Man’s best friend is beneficial to humans in many ways. Apart from offering companionship as a pet, some dogs carry out a variety of tasks to help us in situations only canines can excel at. Service dogs, as you can tell from the name, are dogs that are professionally trained to offer services to humans. From detecting danger to tracking through sniffing and retrieving stuff from hard-to-reach areas, the list of things a service dog can do is enormous.
Their good public perception is topnotch, giving them commanding praise as social icebreakers. However, training is what distinguishes a service dog from other types of animal assistants. But most of us don’t seem to know much about these canine assistants. Well, here are 6 surprising facts about service dogs you ought to know.
1. Service Dogs Are Not Pets
Let that statement sink deep! They are dogs at work! Many are times we see dogs around humans, and we automatically assume that “that is just a companion”. With the special training to handle and take care of people with disabilities, these animals are just heaven sent. In this case, they’re an extension of the person because they help them achieve what they otherwise couldn’t on their own. In a recent article at certapet.com/fake-service-dog-registration/, fake service dogs exist these days. These are just pets deceptively registered by their owners as “service dogs” for purposes such as to avoid paying rents and fees at public amenities.
Needless to overemphasize, real service dogs are not pets. The canines require a high level of professional training before they can be crowned as service dogs.
2. Service Dog Training Takes Time and Money
In life, we give the most attention to the investments that make us better. Well, you can never go wrong with investing in a service dog. Normally, it takes up to 18 months to fully train a service dog, and at the end of it all, he chooses his human family. The training can start as soon as the pooch is only 2 days old. During training, the dogs are taught how to retrieve items and networking. On the latter, they are trained how to interact with humans in a social setup.
The dogs receive training according to the needs of the human. For instance, a person with epilepsy and a blind person will have service dogs whose training has been tailored to suit their respective needs.
3. The Vest Is Not Mandatory!
It is a general assumption that service dogs must wear jackets or backpacks for easy identification. Yes, the explanation makes sense but which is better? Identity or security? In fact, the ADA advises that the dogs should either have a tether to prevent him from biting or a leash to ensure the security of the general public. Though it is not a must, sometimes it is necessary to have it on the dog just to avoid brushing shoulders with guards when accessing certain business premises.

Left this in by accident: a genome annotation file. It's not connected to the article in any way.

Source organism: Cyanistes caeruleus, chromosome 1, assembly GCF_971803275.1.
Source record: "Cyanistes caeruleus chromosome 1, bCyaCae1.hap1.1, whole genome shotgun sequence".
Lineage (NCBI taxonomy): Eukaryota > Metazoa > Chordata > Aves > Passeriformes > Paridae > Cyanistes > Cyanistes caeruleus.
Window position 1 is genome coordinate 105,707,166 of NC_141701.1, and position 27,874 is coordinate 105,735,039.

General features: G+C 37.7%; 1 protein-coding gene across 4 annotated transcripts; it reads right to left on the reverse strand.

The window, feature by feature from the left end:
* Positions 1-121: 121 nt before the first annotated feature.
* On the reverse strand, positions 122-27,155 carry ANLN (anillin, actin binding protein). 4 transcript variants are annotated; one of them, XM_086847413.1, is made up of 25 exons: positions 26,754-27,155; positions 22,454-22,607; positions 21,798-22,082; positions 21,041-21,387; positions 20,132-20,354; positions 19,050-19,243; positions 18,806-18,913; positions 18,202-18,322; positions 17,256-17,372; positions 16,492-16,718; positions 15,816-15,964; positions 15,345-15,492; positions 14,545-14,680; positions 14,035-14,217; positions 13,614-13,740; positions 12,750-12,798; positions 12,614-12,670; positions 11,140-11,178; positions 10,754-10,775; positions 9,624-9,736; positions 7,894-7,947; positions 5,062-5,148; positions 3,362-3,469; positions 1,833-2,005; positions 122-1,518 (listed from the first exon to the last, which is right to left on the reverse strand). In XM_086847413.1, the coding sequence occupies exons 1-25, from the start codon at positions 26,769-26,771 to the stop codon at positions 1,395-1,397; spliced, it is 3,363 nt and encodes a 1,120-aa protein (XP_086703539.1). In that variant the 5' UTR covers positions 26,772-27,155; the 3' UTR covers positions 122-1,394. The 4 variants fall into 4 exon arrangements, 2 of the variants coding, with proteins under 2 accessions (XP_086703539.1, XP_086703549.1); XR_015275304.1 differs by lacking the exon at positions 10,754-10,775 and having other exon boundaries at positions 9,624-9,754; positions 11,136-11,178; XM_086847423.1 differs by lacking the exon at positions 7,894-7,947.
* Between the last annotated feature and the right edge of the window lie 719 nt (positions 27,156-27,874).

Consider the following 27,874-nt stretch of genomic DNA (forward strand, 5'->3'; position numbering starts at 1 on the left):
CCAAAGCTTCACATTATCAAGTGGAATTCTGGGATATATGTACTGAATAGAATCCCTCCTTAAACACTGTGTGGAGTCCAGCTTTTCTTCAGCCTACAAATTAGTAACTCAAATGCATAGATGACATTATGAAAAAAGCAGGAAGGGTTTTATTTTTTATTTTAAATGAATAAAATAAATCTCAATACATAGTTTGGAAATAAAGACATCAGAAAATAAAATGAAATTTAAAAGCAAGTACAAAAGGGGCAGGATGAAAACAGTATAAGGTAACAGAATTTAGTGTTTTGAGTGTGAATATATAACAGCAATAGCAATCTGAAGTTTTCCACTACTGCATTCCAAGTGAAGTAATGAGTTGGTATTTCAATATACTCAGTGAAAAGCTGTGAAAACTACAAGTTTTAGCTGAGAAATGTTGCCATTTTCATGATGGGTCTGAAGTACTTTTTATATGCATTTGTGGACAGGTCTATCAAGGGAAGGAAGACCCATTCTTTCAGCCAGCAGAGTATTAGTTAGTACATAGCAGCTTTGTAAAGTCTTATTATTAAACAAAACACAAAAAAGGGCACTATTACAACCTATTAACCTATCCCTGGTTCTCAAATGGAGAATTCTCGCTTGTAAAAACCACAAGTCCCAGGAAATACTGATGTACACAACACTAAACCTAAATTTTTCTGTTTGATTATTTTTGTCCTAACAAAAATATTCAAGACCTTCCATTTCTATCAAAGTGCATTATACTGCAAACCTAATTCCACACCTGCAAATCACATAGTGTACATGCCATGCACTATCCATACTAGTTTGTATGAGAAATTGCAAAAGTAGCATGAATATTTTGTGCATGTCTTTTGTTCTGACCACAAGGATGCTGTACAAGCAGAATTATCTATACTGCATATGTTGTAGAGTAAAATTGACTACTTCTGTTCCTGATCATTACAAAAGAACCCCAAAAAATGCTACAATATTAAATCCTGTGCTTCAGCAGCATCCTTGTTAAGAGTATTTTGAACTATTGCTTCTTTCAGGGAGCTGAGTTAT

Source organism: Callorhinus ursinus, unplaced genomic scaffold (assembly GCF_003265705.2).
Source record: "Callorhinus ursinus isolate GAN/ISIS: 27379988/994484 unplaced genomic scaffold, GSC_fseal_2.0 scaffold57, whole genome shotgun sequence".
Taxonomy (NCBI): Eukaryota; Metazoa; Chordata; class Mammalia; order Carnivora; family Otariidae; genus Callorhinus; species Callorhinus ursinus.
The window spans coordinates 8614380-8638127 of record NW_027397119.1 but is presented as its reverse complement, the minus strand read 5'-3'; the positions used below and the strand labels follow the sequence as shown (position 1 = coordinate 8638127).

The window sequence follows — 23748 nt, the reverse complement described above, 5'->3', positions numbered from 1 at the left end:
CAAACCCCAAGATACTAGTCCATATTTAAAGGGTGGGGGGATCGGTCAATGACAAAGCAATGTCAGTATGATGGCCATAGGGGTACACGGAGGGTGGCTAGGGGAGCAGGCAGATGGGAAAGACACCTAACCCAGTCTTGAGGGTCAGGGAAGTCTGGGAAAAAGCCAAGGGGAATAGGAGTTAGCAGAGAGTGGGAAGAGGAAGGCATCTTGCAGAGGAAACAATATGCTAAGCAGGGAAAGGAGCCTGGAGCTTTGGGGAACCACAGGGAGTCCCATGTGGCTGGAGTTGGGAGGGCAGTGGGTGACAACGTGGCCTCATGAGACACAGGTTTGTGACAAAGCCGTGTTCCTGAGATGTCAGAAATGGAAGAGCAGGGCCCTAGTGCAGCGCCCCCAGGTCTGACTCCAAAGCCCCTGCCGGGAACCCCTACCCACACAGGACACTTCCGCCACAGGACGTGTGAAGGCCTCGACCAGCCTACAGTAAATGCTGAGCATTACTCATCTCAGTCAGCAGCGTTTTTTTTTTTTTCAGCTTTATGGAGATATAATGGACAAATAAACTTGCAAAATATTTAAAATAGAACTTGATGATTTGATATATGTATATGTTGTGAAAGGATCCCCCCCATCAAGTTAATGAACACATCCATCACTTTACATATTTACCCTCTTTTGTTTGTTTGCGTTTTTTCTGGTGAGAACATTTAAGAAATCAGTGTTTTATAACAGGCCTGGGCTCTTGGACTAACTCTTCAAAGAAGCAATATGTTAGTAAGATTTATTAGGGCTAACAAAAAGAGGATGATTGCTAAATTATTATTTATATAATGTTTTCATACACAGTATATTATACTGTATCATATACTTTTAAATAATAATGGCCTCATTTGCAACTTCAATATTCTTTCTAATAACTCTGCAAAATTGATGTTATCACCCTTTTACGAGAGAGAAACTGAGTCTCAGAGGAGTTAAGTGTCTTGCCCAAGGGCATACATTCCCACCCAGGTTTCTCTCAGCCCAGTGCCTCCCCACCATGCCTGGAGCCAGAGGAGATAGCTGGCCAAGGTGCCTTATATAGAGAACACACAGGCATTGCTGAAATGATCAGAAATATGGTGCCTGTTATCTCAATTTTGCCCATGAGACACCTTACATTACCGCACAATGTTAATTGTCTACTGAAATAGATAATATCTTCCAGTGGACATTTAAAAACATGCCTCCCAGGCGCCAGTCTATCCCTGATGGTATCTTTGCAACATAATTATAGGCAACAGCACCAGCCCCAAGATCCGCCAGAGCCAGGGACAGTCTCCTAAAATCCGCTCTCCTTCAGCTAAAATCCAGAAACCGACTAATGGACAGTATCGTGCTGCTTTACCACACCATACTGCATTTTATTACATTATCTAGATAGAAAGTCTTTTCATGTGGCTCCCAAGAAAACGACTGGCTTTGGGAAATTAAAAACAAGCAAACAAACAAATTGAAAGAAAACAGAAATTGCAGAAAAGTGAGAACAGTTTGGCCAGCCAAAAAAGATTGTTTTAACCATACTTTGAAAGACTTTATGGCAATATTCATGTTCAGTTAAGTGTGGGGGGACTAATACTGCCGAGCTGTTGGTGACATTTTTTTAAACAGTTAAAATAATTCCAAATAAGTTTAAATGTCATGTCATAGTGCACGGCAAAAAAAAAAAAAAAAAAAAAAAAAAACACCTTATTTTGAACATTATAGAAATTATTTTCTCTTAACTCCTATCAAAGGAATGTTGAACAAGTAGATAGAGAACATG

4. They Perform Many Tasks
As already highlighted, service dogs handled a wide range of tasks and jobs. In most cases, they are assigned to persons with disabilities of various dimensions. Some provide visual assistance, whereas others offer hearing aid. Others are tasked to provide allergen alert, sensory assistance, mobility support, or neurological help. The range of tasks a service dog can handle will largely depend on his training.
5. Service Dogs Are Governed By Law
For those who thought that laws are only for humans, shock on you! Just like dogs have rights, they too have laws that guard and protect them. In addition to that, the animal’s emotional support and care are part of its rights. According to the ADA, for instance, service dogs should be allowed access to all public places where the owner is allowed, including hospitals. The dog should also be trained for a specific task and must be under the control of the handler. In the US, the Air Carrier Access Act even allows them to fly for free! However, these laws may vary for therapy dogs and emotional support dogs.
6. Retrievers Were Born for Service
Any dog can be a service dog, but retrievers own the crown. They are called retrievers because they use their mouth to retrieve stuff. Labrador and golden retrievers are the most common strains used as service dogs. They are more sociable, attentive, and eager to please. They are also fast learners, devoted, and easy to train.
Last but not least, service dogs equally need care and maintenance. After all, they help people with disabilities feel more responsible and accomplished. They should, therefore, get the care and attention they need as animals and helpers. They should have routine medical checkups, vaccination, regular cleaning, and grooming. Having a service dog is a commitment as well as a worthwhile investment.